Ward Melville Heritage Organization presents new motorcycle exhibit
By Ed Blair
America has always had a love affair with motorcycles. “In a car you’re always in a compartment, and, because you’re used to it, you don’t realize that through that car window everything you see is just more TV. You’re a passive observer, and it is all moving by you boringly in a frame. On a cycle, the frame is gone. You’re completely in contact with it all. You’re in the scene, not just watching it anymore, and the sense of presence is overwhelming.” So said Robert Pirsig in his book “Zen and the Art of Motorcycle Maintenance: An Inquiry into Values.” Dan Aykroyd stated the case more simply: “You do not need a therapist if you own a motorcycle.”
Marlon Brando, Steve McQueen, James Dean. Clint Eastwood, Buddy Holly, Peter Fonda. Hijinks from Evel Knieval and Arthur “The Fonz” Fonzerelli. There is no doubt that the motorcycle occupies a unique and intriguing niche in both the national culture and the counterculture, and it is the subject of an absorbing local offering.
Following on the success of last year’s summer exhibit, the Ward Melville Heritage Organization will present The Love Affair with Motorcycles Continues! opening July 11. On view are more than 30 motorcycles, as well as motorcycle memorabilia, artwork and sculptures.
Speakers will be on hand to talk about a number of motorcycle-related topics, and visitors can view an outdoor car showcase in the WMHO Center’s parking lot and also participate in a scavenger hunt. Stony Brook Village restaurants will feature exhibit-related dishes on their menus, such as the Hog Hero, the Harley Hoagie, the BMW Burger, Knucklehead Chili, and the Screamin’ Eagle.
The evolution of the motorcycle can be traced from Mike Wolf’s restored 1912 Indian TT Racer through to a 1975 Ducati 750 Sport from 20th Century Cycles of Oyster Bay. Also on display are bikes from the private collection of Joe Buzzetta, such as his 1977 Moto Guzzi Le Mans 850, and, courtesy of Peter Nettesheim, an unrestored 1928 BMW R52.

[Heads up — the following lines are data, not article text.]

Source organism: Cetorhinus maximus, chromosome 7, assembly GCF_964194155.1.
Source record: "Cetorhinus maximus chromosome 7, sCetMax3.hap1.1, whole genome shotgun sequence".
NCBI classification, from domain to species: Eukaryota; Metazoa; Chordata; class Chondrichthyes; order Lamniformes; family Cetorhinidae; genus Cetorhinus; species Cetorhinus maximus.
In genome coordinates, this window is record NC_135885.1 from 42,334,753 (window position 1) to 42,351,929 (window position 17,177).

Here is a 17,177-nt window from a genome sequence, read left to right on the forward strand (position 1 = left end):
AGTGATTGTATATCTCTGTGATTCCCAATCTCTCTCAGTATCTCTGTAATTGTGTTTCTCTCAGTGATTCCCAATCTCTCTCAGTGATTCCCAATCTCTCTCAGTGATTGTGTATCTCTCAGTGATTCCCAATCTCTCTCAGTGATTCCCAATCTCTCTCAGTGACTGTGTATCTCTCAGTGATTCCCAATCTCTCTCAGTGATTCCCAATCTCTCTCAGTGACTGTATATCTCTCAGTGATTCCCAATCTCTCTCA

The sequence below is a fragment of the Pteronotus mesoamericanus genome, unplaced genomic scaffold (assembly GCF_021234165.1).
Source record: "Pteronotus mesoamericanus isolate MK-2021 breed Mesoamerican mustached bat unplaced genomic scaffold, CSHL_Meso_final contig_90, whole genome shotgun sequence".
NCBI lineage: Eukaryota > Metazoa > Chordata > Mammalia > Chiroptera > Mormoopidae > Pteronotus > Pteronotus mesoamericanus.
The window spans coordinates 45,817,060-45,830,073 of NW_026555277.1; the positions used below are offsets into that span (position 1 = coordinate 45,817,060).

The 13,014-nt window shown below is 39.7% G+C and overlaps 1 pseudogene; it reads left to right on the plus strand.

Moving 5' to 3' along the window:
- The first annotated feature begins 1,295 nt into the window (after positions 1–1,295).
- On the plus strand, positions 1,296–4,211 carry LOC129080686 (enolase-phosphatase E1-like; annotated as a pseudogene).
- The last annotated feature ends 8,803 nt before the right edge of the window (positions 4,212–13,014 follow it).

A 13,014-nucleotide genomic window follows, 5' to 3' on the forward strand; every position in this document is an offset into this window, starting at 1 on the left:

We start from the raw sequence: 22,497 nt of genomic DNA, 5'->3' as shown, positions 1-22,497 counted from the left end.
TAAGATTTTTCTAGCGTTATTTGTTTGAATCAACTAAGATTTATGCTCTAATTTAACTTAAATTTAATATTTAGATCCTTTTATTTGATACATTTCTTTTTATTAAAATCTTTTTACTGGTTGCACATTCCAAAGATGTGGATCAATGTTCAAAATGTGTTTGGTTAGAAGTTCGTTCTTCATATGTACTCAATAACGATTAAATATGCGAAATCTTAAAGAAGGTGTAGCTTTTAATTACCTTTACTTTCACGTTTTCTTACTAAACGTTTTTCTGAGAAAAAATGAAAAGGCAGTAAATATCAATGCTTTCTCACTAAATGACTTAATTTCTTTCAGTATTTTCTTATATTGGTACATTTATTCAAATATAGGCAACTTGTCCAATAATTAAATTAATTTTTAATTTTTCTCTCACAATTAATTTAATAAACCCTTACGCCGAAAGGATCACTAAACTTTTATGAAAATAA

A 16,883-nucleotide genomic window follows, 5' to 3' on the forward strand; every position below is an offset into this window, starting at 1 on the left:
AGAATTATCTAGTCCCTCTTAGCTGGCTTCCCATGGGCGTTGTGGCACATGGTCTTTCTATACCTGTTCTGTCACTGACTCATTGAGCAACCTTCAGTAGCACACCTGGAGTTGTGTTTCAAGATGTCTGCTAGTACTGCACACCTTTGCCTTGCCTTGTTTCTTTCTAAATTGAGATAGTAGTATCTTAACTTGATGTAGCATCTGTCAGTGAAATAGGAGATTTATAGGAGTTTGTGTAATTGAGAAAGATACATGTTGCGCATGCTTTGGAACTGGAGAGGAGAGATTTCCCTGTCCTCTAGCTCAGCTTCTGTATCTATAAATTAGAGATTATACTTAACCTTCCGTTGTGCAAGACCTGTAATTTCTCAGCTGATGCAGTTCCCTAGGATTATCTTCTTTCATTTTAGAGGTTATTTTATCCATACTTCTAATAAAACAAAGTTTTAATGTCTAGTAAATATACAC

Also on view: a 1903 Indian (the only one known to exist), courtesy of Jim Giorgio; a 1955 Pan Head Billy Bike, (Gerry Duff); a 1970 Rupp Mini Bike (Joe Amendolia); a 1975 Norton Commando (Michael Racz); a 1975 FLH Harley (Douglas Johnston); a 1975 Honda Goldwing 1000 (Bill Mabanta); a 1973 Harley “Steampunk” (Copper Mike); and a replica of a motorcycle that appeared in the iconic biker movie “Easy Rider.” Besides getting up-close looks at the Harley Davidsons, Kawasakis, Suzukis, Triumphs, Hondas and other motorcycles, enthusiasts can give vent to their fascination with motorized two-wheelers by checking out the artwork of David Uhl.
Scheduled speakers and their topics are Pete Nettesheim — Restored vs. Unrestored Bikes (Sunday, July 12); John Petsche — Biodiesel Bikes (Saturday, July 18); Steve Linden — History of Motorcycle Brands and Emblems (Saturday, July 25); and Jeffrey James — Music and Motorcycles (Saturday, Aug. 8); and Movies and Motorcycles (Saturday, Aug. 22). All talks begin at 2 p.m.
The Ward Melville Heritage Organization will present America’s Love Affair with the Motorcycle Continues! July 11 through September 7 at its Educational & Cultural Center in Stony Brook Village. The exhibit, partially sponsored by Astoria Bank, is open seven days a week from 10 a.m. to 5 p.m. Admission is $5 for adults, $3 for children under 12. For a full schedule of exhibit events, 631-689-5888, or visit www.stonybrookvillage.com.